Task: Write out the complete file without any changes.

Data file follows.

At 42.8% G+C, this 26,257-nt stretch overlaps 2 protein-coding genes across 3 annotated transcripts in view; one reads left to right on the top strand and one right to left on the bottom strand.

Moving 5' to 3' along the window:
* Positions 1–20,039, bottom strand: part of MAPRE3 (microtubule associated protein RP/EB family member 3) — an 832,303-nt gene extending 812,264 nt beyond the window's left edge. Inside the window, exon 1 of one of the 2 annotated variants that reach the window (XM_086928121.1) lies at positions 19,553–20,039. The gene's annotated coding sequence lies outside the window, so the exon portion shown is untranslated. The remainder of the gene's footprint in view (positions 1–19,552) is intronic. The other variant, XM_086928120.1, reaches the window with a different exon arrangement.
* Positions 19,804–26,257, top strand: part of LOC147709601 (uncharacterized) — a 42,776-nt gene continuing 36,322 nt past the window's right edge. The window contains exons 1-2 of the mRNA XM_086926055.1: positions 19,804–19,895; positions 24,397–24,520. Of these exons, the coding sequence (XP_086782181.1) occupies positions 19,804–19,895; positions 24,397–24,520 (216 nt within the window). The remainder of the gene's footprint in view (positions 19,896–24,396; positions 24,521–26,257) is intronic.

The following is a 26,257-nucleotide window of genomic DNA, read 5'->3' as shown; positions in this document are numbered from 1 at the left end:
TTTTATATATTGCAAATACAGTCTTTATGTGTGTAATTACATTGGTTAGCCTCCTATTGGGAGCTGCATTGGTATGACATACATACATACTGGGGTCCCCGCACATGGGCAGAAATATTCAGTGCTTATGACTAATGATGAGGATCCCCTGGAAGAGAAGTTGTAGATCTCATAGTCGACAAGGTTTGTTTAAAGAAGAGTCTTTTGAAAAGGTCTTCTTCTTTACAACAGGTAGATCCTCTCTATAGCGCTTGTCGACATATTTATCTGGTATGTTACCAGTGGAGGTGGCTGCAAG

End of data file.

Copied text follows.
At 42.8% G+C, this 26,257-nt stretch overlaps 2 protein-coding genes across 3 annotated transcripts in view; one reads left to right on the top strand and one right to left on the bottom strand.

Moving 5' to 3' along the window:
* Positions 1–20,039, bottom strand: part of MAPRE3 (microtubule associated protein RP/EB family member 3) — an 832,303-nt gene extending 812,264 nt beyond the window's left edge. Inside the window, exon 1 of one of the 2 annotated variants that reach the window (XM_086928121.1) lies at positions 19,553–20,039. The gene's annotated coding sequence lies outside the window, so the exon portion shown is untranslated. The remainder of the gene's footprint in view (positions 1–19,552) is intronic. The other variant, XM_086928120.1, reaches the window with a different exon arrangement.
* Positions 19,804–26,257, top strand: part of LOC147709601 (uncharacterized) — a 42,776-nt gene continuing 36,322 nt past the window's right edge. The window contains exons 1-2 of the mRNA XM_086926055.1: positions 19,804–19,895; positions 24,397–24,520. Of these exons, the coding sequence (XP_086782181.1) occupies positions 19,804–19,895; positions 24,397–24,520 (216 nt within the window). The remainder of the gene's footprint in view (positions 19,896–24,396; positions 24,521–26,257) is intronic.

The following is a 26,257-nucleotide window of genomic DNA, read 5'->3' as shown; positions in this document are numbered from 1 at the left end:
TTTTATATATTGCAAATACAGTCTTTATGTGTGTAATTACATTGGTTAGCCTCCTATTGGGAGCTGCATTGGTATGACATACATACATACTGGGGTCCCCGCACATGGGCAGAAATATTCAGTGCTTATGACTAATGATGAGGATCCCCTGGAAGAGAAGTTGTAGATCTCATAGTCGACAAGGTTTGTTTAAAGAAGAGTCTTTTGAAAAGGTCTTCTTCTTTACAACAGGTAGATCCTCTCTATAGCGCTTGTCGACATATTTATCTGGTATGTTACCAGTGGAGGTGGCTGCAAG